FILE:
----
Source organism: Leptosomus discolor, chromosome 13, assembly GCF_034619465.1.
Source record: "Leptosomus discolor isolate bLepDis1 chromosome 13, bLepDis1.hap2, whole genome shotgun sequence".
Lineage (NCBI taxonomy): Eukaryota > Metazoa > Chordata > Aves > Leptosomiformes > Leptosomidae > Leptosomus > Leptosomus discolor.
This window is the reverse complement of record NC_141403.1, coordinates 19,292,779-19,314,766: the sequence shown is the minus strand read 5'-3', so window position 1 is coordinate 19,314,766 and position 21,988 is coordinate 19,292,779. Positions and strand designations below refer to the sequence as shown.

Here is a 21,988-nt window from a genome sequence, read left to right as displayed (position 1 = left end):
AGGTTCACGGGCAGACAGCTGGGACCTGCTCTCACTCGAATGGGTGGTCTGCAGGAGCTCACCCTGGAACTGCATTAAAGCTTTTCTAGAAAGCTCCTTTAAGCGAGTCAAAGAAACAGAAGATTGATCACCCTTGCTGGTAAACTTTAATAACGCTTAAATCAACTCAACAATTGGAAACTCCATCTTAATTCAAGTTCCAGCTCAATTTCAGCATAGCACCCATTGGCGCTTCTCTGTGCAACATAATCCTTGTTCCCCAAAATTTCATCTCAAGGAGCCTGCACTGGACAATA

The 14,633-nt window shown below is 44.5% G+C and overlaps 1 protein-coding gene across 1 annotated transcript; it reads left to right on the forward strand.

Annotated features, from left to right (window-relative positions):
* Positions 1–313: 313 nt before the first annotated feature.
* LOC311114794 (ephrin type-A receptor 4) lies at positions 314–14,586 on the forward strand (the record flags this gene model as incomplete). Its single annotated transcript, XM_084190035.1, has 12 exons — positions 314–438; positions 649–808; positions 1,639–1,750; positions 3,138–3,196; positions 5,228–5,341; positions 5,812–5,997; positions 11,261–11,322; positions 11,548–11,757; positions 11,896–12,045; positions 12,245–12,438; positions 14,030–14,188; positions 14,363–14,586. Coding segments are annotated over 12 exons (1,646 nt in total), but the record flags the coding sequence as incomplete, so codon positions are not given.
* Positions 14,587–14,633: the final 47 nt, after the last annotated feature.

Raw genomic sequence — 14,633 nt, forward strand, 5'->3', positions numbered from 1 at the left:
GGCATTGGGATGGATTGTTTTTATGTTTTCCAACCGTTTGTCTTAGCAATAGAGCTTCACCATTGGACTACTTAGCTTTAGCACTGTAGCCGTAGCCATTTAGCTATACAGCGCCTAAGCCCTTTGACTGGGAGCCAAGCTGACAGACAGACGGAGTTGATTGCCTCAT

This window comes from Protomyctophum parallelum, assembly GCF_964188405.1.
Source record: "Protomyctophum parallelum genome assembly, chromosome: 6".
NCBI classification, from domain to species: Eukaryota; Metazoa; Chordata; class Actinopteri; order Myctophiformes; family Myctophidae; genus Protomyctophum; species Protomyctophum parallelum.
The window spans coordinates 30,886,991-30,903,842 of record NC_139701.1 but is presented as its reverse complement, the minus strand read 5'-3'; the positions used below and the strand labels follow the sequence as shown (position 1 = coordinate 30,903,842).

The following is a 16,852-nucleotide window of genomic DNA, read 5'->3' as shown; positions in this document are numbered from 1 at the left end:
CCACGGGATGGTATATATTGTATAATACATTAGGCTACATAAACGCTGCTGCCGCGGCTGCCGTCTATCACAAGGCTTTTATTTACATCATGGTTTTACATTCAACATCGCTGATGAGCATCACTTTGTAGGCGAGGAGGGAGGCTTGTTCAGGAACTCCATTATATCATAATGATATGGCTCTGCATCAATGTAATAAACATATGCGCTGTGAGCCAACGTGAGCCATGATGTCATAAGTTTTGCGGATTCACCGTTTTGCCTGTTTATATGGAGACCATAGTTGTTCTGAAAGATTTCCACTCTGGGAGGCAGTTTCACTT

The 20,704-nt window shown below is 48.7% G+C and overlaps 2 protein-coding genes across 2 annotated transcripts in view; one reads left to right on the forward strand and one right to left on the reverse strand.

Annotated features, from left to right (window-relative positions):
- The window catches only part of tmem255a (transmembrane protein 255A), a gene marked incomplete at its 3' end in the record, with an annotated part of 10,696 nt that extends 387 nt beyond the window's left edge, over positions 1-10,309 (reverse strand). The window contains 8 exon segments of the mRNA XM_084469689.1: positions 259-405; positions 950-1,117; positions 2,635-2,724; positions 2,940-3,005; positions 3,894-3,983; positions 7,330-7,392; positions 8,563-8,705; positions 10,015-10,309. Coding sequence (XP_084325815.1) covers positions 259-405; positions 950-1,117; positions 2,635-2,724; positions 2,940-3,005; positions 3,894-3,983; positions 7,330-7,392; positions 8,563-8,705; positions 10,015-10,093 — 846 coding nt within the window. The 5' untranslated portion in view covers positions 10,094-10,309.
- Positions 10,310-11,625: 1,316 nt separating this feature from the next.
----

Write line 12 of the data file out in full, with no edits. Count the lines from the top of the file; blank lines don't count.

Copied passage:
Raw genomic sequence — 14,633 nt, forward strand, 5'->3', positions numbered from 1 at the left: